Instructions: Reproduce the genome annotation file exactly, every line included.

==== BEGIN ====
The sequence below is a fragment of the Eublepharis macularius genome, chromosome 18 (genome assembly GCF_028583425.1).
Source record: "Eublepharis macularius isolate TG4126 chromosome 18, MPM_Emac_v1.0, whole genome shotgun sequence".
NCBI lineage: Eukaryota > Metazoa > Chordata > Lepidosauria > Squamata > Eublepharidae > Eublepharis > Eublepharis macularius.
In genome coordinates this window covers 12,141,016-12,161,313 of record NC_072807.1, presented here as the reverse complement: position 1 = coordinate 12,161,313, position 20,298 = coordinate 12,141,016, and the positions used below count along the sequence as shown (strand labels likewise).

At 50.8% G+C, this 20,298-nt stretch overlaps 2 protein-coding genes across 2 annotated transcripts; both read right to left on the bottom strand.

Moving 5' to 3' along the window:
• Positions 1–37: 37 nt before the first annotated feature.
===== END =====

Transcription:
The sequence below is a fragment of the Eublepharis macularius genome, chromosome 18 (genome assembly GCF_028583425.1).
Source record: "Eublepharis macularius isolate TG4126 chromosome 18, MPM_Emac_v1.0, whole genome shotgun sequence".
NCBI lineage: Eukaryota > Metazoa > Chordata > Lepidosauria > Squamata > Eublepharidae > Eublepharis > Eublepharis macularius.
In genome coordinates this window covers 12,141,016-12,161,313 of record NC_072807.1, presented here as the reverse complement: position 1 = coordinate 12,161,313, position 20,298 = coordinate 12,141,016, and the positions used below count along the sequence as shown (strand labels likewise).

At 50.8% G+C, this 20,298-nt stretch overlaps 2 protein-coding genes across 2 annotated transcripts; both read right to left on the bottom strand.

Moving 5' to 3' along the window:
• Positions 1–37: 37 nt before the first annotated feature.